Both the Israeli and Palestinian governments have an abysmal record in this regard. The Palestinian Authority is not known to have initiated any such investigations. The Israeli military prosecutor occasionally conducts investigations but hardly ever prosecutes anyone. The most serious punishment imposed in recent years for abuse against Palestinians was a 7 1/2-month prison term for an Israeli soldier who stole a credit card. The ICC provides a strong reason for both sides to break this pattern of impunity. Again, what is wrong with that?

But what if Israel does not change? If it continues to expand settlements and to use methods of warfare that impose an unacceptably high civilian toll while refusing to prosecute offenders, that is not a path that Western governments should endorse. Keeping the ICC out at all costs may be good for the Israeli leaders who fear ICC prosecution, but it is hardly good for Israelis, Palestinians, peace in the region or global justice.

It is not too late for Western governments to change course. Obligatory condemnations are one thing, but Israel is pushing to punish the Palestinian Authority. It already is threatening to withhold tax revenues collected in the West Bank on the Palestinians’ behalf. Western governments should refuse to follow suit with their own sanctions. The Palestinians’ landmark decision to face down misguided threats and embrace the ICC should be bolstered, not undermined.

Kenneth Roth is executive director of Human Rights Watch. Twitter: @KenRoth.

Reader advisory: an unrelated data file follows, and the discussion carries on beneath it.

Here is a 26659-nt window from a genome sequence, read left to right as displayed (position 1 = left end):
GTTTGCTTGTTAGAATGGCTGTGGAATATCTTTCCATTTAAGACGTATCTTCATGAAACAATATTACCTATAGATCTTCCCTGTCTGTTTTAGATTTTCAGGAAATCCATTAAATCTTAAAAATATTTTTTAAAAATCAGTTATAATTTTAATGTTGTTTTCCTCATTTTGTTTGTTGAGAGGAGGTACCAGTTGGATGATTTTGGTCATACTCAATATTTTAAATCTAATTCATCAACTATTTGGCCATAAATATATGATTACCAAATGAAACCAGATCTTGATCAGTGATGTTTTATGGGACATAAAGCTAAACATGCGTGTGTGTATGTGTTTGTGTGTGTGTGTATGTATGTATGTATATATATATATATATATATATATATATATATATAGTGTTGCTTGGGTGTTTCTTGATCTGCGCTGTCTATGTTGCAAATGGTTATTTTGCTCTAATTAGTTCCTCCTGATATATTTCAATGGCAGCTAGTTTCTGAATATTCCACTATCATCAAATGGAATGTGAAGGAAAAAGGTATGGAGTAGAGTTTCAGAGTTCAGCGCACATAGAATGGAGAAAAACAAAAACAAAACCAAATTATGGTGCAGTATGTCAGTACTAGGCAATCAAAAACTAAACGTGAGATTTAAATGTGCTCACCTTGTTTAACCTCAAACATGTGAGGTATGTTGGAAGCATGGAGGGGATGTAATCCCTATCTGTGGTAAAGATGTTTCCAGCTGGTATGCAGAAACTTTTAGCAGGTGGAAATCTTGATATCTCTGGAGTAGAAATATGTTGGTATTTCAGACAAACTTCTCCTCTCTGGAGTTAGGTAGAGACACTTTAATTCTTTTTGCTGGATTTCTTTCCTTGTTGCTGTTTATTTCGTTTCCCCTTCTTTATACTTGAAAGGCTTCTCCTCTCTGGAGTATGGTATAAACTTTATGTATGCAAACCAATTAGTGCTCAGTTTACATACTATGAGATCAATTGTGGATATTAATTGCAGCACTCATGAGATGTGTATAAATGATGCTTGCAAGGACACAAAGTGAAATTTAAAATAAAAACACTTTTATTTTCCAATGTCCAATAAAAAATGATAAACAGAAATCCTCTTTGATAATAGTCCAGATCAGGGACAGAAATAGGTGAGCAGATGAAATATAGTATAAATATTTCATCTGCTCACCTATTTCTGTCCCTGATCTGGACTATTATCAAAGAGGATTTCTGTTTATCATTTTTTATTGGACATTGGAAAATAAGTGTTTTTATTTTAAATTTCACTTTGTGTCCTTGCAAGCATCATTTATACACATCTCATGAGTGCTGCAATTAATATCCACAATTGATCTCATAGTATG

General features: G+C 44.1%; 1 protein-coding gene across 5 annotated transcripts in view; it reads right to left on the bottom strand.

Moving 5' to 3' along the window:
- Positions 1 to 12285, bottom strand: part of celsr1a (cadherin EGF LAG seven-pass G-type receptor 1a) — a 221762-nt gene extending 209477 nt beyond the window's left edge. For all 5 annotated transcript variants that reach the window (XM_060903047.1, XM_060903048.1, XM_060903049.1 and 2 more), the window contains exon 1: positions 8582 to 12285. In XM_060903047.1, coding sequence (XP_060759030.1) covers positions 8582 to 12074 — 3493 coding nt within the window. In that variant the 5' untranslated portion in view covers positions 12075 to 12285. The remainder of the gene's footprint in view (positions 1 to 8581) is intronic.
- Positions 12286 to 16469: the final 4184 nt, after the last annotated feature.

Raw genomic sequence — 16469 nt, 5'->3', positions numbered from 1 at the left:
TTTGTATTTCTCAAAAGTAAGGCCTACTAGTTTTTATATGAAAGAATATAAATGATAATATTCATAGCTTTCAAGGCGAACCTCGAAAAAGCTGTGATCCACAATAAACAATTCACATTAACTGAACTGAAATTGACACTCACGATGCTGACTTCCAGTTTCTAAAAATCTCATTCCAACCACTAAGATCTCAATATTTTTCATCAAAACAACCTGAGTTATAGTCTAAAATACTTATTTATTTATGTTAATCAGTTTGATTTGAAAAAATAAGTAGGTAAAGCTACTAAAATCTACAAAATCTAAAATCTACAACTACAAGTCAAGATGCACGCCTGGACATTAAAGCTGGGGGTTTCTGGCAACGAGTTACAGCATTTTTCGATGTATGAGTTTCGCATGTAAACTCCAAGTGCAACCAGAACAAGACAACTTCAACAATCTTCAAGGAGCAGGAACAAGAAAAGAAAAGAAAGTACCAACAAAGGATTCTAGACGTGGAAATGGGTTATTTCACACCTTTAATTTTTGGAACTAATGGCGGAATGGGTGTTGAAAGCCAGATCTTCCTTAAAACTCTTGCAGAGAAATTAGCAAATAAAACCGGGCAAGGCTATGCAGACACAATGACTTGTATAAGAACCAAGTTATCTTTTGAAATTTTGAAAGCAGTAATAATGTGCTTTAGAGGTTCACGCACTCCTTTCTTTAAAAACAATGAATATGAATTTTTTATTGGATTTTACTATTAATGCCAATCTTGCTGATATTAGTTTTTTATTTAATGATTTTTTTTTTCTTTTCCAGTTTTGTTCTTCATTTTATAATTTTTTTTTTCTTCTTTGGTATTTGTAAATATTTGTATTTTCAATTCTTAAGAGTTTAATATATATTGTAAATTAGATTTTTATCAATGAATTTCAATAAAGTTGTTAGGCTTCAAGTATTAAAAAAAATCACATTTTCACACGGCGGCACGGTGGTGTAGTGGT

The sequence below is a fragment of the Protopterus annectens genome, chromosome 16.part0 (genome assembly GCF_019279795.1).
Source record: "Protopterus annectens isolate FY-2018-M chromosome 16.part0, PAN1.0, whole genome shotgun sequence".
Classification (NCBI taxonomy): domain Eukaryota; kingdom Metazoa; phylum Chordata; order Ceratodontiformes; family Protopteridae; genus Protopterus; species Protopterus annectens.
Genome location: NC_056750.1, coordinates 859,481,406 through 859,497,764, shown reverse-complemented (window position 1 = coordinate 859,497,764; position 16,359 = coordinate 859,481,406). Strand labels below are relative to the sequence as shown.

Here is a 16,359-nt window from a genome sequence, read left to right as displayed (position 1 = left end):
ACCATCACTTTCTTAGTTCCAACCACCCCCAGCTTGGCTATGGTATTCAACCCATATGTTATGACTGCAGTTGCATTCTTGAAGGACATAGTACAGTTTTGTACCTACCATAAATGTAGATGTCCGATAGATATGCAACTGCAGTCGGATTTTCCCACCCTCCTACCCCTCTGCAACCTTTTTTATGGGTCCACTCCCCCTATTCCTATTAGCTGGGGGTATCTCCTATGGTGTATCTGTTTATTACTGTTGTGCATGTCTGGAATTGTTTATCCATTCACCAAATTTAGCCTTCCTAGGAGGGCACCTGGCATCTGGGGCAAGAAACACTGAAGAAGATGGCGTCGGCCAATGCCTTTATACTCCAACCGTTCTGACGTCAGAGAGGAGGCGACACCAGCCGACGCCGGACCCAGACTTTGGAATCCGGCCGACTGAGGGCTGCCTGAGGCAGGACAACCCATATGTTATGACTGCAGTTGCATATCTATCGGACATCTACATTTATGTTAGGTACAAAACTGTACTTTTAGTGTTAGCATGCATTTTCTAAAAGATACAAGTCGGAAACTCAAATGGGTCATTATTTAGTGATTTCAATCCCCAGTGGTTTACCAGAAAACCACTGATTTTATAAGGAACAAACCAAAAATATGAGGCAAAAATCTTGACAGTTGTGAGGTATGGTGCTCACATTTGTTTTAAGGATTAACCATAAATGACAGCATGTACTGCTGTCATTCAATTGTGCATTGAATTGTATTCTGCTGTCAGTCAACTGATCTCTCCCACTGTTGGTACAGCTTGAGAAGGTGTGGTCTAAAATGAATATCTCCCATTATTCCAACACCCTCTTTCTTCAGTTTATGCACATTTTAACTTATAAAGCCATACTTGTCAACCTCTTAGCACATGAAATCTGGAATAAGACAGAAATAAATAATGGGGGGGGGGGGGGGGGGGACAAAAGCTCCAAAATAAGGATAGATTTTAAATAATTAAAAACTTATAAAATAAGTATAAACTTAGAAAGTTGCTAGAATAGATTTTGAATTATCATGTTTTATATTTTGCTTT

Via Human Rights Watch

Related video added by Juan Cole:

TeleSur: “ICC opens inquiry into possible war crimes in Palestine”

Gaza: Bringing War-Disabled Palestinian Youth back into Society

Mon, 19 Jan 2015 - 1:43am

By Khaled Alashqar | (IPS) —

Samah Shaheen (right), one of Gaza’s many disabled young people, joined the Irada programme to acquire expertise, learn computerised wood carving and escape social marginalisation. Credit: Khaled Alashqar/IPS

GAZA CITY, Jan 17 2015 (IPS) – The Israeli attacks that the Gaza Strip has suffered in recent years have left in their wake a large number of young people who have come up against a further barrier to their creative energies – physical disability caused by military aggression.

Institutions here are increasingly facing the challenge of developing rehabilitation programmes to help support these physically disabled Gazan youth cope with living under the existing harsh political, economic and social conditions.

One of these programmes – known as “Irada” (“will” in Arabic) – is providing young people who have been disabled by war with vocational training with the ultimate objective of helping them earn their own livelihoods.